Unequal Dividers Channel 300 W From 380 To 2700 MHz

Aug. 14, 2007
These low-distortion unequal power dividers feature a patented airline structure to achieve negligible losses with tightly controlled power splits from 1:3 to 1:1000.

Power must often be distributed at different levels within a system. A line of unequal power dividers from R&D Microwaves LLC (www.rdmicrowaves.com) can handle the task for many wireless systems at frequencies from 380 to 2700 MHz. Based on a patented airline structure, the dividers offer power split ratios ranging from as modest at 1:3 (a 6-dB drop in output level relative to input level) to 1:1000 (a 30-dB drop at the coupled port relative to the input level). The unequal power dividers are designed for large-signal applications and feature low passive-intermodulation (PIM) distortion for those systems requiring extremely good linearity performance.

These power dividers (see figure) essentially provide two output ports, one coupled and one approximating a "through" port (although the power appearing at this port will be minus the coupled power along with a small amount of power lost through insertion loss). In some ways, these components can be thought of as couplers with an extra through path. For a divider with a 1:3 split ratio, for example, the nominal insertion loss for the through path is a mere 1.3 dB. The loss at the coupled port is the expected 6 dB, with coupling variations (flatness) held to ±0.5 dB over the full frequency range. The VSWR at input or coupled port is less than 1.45:1 (return loss of better than 14.7 dB).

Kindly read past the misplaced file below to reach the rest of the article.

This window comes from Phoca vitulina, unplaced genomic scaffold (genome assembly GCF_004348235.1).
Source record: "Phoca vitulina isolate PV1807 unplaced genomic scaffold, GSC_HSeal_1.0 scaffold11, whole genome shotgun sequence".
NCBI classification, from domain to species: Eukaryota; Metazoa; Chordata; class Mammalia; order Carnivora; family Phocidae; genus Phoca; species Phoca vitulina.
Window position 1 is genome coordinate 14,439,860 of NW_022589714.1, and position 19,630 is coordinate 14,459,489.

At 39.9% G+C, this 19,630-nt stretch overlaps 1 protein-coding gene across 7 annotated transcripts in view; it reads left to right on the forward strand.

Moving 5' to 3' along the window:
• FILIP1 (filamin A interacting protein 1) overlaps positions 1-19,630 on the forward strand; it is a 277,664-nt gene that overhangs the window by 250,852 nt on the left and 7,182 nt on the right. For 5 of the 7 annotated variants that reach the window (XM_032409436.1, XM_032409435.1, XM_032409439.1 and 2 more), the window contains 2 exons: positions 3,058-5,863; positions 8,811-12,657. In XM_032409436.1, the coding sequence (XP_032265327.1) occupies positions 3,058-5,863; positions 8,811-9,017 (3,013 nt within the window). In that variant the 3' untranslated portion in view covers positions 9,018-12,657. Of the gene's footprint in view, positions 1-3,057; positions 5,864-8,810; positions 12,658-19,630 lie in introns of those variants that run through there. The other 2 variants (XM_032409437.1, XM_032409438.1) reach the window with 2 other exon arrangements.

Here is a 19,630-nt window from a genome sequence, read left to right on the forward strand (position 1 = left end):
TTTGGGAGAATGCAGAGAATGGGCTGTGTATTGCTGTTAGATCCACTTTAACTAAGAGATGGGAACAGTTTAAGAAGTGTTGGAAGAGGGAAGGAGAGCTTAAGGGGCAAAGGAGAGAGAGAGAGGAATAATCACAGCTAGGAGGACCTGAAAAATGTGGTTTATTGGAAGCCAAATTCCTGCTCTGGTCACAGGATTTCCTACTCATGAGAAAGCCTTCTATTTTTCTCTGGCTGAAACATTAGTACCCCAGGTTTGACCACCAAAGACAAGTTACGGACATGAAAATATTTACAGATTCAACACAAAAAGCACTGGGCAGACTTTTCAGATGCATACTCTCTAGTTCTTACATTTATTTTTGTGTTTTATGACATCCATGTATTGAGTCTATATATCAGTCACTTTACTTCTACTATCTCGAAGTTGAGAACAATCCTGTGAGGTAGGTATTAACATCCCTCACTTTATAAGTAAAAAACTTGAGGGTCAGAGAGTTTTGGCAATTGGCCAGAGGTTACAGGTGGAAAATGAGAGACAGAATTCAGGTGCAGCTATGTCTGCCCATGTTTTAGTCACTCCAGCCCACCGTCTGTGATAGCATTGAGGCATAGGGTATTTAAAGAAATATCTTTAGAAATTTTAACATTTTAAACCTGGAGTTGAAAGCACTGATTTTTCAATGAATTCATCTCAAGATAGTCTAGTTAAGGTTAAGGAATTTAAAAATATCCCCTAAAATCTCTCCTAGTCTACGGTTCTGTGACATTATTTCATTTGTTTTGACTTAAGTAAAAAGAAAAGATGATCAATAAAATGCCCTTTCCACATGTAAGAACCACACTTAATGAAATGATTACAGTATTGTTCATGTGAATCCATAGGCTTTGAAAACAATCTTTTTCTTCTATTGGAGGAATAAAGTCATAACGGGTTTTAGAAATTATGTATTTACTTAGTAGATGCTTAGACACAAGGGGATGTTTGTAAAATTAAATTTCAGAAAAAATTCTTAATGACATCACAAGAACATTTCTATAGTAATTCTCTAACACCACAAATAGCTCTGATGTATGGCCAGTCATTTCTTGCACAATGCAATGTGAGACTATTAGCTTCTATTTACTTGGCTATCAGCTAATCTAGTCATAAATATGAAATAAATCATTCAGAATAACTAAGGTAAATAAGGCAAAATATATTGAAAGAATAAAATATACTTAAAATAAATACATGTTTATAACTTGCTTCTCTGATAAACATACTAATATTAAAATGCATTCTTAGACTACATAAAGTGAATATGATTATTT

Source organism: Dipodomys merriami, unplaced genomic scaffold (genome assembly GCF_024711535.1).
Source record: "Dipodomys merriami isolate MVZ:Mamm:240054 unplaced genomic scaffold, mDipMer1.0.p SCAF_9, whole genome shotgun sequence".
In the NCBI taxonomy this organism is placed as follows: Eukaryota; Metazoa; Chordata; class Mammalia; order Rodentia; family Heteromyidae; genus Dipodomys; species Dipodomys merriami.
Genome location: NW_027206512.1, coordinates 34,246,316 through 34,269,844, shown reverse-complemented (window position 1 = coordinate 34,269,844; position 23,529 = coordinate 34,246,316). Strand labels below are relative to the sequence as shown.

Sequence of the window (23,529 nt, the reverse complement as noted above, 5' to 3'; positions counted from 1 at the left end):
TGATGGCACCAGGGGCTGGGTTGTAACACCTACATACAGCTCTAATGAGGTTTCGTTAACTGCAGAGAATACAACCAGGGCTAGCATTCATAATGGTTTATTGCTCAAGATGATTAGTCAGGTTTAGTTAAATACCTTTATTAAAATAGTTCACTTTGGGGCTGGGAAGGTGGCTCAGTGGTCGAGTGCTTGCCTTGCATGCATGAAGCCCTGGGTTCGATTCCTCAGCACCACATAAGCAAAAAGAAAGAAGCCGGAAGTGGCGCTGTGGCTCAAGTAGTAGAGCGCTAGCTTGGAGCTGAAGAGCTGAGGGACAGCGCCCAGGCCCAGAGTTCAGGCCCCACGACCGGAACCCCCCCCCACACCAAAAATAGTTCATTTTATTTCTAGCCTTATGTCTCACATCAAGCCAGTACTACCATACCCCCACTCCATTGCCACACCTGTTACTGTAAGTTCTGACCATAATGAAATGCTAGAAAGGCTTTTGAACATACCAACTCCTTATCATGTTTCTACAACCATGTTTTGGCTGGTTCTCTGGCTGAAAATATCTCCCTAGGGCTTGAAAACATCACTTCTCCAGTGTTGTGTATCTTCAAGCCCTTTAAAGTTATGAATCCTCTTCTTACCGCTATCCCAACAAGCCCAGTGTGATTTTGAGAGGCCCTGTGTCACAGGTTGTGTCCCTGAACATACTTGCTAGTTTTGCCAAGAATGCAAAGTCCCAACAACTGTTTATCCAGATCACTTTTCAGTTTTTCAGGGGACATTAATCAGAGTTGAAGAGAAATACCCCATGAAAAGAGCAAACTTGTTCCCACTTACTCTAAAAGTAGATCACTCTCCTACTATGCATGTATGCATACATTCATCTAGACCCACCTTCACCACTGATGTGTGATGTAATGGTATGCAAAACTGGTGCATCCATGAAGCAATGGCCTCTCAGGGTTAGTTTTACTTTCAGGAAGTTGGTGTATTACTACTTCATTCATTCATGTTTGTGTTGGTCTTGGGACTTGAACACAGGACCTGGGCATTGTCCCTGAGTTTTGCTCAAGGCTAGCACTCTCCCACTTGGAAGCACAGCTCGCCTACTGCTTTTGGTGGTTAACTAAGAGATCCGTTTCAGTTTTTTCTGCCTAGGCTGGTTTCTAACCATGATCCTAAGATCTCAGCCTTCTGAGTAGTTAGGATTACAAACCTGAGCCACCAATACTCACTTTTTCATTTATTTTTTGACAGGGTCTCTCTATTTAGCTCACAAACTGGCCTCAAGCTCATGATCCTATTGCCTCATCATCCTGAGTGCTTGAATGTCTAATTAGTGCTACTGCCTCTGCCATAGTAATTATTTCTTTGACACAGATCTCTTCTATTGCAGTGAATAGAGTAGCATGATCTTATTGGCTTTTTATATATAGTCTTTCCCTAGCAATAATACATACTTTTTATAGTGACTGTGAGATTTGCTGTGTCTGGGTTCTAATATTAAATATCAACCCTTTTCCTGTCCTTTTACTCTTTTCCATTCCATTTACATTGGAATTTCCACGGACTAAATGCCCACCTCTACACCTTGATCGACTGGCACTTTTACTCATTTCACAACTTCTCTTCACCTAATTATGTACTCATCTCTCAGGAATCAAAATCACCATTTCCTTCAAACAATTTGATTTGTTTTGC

For a divider at the other extreme, with a 1000:1 split ratio (30-dB coupled port), the through-path insertion loss is a negligible 0.01 dB wile the insertion loss at the coupled port is the expected 30 dB, with coupling flatness of ±1.0 dB over the full frequency range. In both coupling (6 and 30 dB) cases, dissipative losses are only 0.17 dB at 2700 MHz. The VSWR at input or coupled port is less than 1.20:1 (return loss of better than 20.8 dB)

The unequal power-divider models are available with Type N or EIA 7/16 connectors. Split ratios include 1:3, 1:4, 1:5.3, 1:7, 1:10, 1:20, 1:30, 1:100, and 1:1000. The components are designed to handle 300 W average power and 3 kW peak power. The measured PIM is less than –150 dBc.

The rugged unequal power dividers are supplied in passivated aluminum housings with silver-plated brass connectors. The dividers are manufactured without solder joints, but with O-ring seals and flange-mount connectors to achieve an IP65 environmental rating.

The dividers measure 6.23X 1 X 1 in. with EIA 7/16 connectors and 5.71 X 1 X 1 in. with Type N connectors.

In addition to the power dividers, the firm also offers the model C2-A08 dual directional coupler for 824 to 2170 MHz. The patent-pending two-section airline (slabline) design provides 30 dB coupling, with coupling flatness within ±0.4 dB through 960 MHz and within ±0.3 dB from 960 to 2170 MHz. Directivity is typically 30 dB through 960 MHz and typically 25 dB from 960 to 2170 MHz. The dual directional coupler, which can be supplied with Type N or SMA connectors, features RF power ratings to 500 W CW and 2.5 kW peak power. The insertion loss is less than 0.15 dB, with return loss of better than 23 dB. The coupler measures 6.25 1.50 1.50 in.

R&D Microwaves LLC, 11 Melanie Lane, Suite 12, East Hanover, NJ 07936; (908) 212-1696, FAX: (908) 212-7880, Internet: www.rdmicrowaves.com

About the Author

Jack Browne | Technical Contributor

Jack Browne, Technical Contributor, has worked in technical publishing for over 30 years. He managed the content and production of three technical journals while at the American Institute of Physics, including Medical Physics and the Journal of Vacuum Science & Technology. He has been a Publisher and Editor for Penton Media, started the firm’s Wireless Symposium & Exhibition trade show in 1993, and currently serves as Technical Contributor for that company's Microwaves & RF magazine. Browne, who holds a BS in Mathematics from City College of New York and BA degrees in English and Philosophy from Fordham University, is a member of the IEEE.

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